Janet Hamel is a hockey mom on a mission.
"I love my land line," said Hamel.
She has a cell phone and a land line, and she wants to keep it that way because her cell phone doesn't always work.
"Depending on where I am in the house, I will drop calls," she explained.
She also values being ready for an emergency.
"For example on 9-11, or the Oklahoma City bombing, all the cell towers were locked and you couldn't get ahold of people," said Hamel.
A bill moving through the legislature would, starting January 1, 2017, allow utility companies to stop servicing traditional land lines. Customers would be given 90 days notice, and then their service could end.
In 2001, there were 6.8 million traditional land lines in the state, compared to 2.6 million in 2012.
However, the folks at AT&T say they don't want to get ride of your phone, they want to offer more services, using the same hardware--just in a different way.
"It takes that same wire a that's been connected to your house, in some cases for generations, and turns it into a product that takes your voice in and out of your house over the internet as opposed to over electricity," said Matt Resch, a spokesperson for AT&T in Michigan.
Some of those packages cost more, but they also provide more services.
Representative Schor says many land line users, don't realize they don't actually have a traditional land line.
"Many people have the VoIP, like Comcast Triple Play, the AT&T U-verse, a lot of these packages have Voice over Internet Protocol-- Magic Jack or whatever else people use," said Representative Schor, a democrat from Lansing as he listed modern "land lines" that aren't traditional.
Schor's concern, is for the people who do use--old school, what are called "POTS" land lines. (POTS stands for "plain old telephone service.) Schor wants those people to be able to keep their service.
"The consumers are going to continue to have land line service. I think even with this bill passing, folks will continue to have land line service," said Schor.
"This has the potential for greater technology use in Michigan and so we are going to see what we can do to promote that, to promote a free market system, but also to protect consumers," said Ari Adler, the press secretary for the Speaker of the House, Jase Bolger, a republican. "We want to make sure that people are comfortable with whatever phone that they need to feel comfortable with at home."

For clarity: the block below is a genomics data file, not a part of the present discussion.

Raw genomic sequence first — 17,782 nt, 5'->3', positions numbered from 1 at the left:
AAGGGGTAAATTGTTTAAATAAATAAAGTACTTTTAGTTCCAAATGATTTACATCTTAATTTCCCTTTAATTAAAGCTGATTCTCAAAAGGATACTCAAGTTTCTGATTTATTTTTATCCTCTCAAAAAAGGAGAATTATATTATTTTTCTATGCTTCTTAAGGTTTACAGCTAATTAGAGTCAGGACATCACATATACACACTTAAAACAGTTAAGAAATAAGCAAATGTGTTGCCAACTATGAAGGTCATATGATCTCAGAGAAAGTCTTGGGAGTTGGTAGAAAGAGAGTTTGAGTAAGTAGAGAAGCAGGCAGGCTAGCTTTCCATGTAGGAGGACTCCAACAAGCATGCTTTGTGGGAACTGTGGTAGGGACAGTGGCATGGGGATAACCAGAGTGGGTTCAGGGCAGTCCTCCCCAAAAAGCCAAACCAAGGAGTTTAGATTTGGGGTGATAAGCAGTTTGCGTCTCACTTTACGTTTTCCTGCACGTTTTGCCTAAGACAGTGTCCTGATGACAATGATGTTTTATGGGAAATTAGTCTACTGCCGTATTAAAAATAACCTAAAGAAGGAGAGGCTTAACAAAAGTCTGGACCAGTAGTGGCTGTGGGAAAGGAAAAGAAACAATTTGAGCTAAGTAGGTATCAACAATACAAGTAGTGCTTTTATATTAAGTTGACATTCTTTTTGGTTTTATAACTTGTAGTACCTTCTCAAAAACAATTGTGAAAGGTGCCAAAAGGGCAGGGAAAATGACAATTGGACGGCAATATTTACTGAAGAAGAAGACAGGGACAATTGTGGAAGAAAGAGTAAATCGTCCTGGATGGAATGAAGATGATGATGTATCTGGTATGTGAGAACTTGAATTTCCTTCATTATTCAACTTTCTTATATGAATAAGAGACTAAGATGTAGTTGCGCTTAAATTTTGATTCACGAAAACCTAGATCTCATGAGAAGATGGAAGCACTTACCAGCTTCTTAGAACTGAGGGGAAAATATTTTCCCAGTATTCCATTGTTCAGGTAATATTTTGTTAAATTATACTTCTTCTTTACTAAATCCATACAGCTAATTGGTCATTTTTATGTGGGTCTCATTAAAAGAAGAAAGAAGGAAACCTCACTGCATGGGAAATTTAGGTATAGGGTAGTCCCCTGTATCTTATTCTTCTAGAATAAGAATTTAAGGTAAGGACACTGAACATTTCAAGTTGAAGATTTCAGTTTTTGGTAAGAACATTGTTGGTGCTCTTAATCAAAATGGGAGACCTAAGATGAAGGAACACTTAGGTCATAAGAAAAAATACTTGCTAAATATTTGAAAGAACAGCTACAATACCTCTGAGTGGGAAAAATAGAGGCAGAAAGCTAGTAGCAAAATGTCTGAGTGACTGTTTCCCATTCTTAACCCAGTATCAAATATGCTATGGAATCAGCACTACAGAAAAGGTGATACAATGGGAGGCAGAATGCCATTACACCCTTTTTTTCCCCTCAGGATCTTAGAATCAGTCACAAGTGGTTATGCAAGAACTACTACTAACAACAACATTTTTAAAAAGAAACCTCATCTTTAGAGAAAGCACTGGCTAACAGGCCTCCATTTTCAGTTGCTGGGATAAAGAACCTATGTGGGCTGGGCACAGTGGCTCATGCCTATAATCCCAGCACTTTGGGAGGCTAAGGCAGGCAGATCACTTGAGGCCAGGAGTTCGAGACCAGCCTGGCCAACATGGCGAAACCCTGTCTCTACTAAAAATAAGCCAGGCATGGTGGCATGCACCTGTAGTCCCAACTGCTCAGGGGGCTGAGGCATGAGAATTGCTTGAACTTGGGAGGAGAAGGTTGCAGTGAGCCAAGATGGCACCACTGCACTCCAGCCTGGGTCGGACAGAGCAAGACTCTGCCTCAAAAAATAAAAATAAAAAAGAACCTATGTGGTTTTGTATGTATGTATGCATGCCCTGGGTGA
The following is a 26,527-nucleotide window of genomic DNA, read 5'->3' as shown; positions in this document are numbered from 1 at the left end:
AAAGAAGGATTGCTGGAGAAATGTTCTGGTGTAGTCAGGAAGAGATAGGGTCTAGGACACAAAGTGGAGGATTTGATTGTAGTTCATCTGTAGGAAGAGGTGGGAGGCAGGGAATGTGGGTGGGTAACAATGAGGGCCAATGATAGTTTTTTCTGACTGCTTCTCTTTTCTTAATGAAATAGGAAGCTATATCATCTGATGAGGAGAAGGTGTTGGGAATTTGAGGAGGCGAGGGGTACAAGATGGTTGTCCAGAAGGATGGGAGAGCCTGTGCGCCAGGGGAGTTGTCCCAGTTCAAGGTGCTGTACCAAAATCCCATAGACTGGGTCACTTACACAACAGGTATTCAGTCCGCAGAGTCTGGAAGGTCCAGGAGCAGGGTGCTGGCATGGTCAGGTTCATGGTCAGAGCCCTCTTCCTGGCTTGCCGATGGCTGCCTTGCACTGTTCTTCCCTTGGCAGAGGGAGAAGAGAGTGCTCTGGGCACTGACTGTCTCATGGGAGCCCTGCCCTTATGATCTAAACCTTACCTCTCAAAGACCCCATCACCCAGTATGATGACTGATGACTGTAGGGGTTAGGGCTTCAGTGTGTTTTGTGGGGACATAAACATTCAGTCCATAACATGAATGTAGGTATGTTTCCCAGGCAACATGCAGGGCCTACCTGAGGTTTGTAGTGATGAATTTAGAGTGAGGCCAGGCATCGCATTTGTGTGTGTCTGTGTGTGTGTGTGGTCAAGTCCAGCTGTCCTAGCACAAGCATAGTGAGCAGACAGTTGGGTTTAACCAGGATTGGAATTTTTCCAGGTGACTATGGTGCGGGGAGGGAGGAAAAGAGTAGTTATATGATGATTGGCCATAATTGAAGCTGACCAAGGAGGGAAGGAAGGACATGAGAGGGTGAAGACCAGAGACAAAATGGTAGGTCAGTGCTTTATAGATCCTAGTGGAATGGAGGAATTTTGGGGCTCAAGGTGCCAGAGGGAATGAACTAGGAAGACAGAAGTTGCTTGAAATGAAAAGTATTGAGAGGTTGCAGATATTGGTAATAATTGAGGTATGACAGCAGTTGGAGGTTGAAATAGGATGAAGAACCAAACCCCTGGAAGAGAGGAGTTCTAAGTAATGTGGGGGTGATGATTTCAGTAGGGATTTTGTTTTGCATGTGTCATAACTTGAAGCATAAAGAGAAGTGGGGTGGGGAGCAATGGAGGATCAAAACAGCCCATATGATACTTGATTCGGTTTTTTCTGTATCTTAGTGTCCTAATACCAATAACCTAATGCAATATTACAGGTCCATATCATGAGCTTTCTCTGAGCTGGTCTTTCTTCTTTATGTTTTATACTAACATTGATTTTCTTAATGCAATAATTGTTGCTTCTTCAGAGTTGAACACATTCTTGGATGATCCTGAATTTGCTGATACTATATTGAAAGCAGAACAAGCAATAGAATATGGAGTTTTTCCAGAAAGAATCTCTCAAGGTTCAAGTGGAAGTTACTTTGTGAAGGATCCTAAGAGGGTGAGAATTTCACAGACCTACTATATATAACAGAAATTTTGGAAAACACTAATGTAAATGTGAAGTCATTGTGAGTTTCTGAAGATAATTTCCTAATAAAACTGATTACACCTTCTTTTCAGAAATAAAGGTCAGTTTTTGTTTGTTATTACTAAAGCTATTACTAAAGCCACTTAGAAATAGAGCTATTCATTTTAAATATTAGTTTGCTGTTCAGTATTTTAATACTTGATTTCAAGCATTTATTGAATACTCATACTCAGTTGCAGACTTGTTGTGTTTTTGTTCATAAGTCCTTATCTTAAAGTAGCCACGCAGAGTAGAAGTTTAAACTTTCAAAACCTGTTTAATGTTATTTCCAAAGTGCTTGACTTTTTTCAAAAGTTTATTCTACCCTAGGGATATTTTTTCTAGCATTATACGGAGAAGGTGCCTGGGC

Still, the AARP is strongly against the idea--saying it will cost lives.
"When the power goes out, after a certain amount of time your backup battery is dead, and so you are totally without a phone," said Jacqueline Morrison, the director of the AARP in Michigan. "I was disappointed [by Thursday's vote] because I know, once we educated our members about this issue--all 1.4 million of them--thousands of calls when into their state representatives, particularly from rural areas."
Thursday the Michigan Senate overwhelmingly approved the bill, 31 to 4.
It's possible the bill could get approved out of committee and be voted on by the whole House the end of next week, when this year's legislative session ends.
AARP thinks lawmakers should take their time before casting a decision.
"I think we could take more time to deliberate over just what the risks are to people's lives, if wireless technology is the only way people can communicate," said Morrison.
AT&T says it is not the driving force behind the change, consumers are.
"Consumers have been driving this transition for years," said Resch. "This is not something we are pushing. Consumers are switching everyday from a traditional wired voice service to either a VoIP product or a wireless product."
Resch said, while current VoIP products tend to be sold in bundles that are more costly than just a traditional phone line and offer more services, by the time the law is implemented, AT&T will sell singular comparable products, just like a traditional land line.
"The bill goes into affect three years from now, and this transition will be going on for many years beyond that, the voice only product over VoIP will be coming out and that will be obviously a very comparable price to what people are experiencing today," said Resch.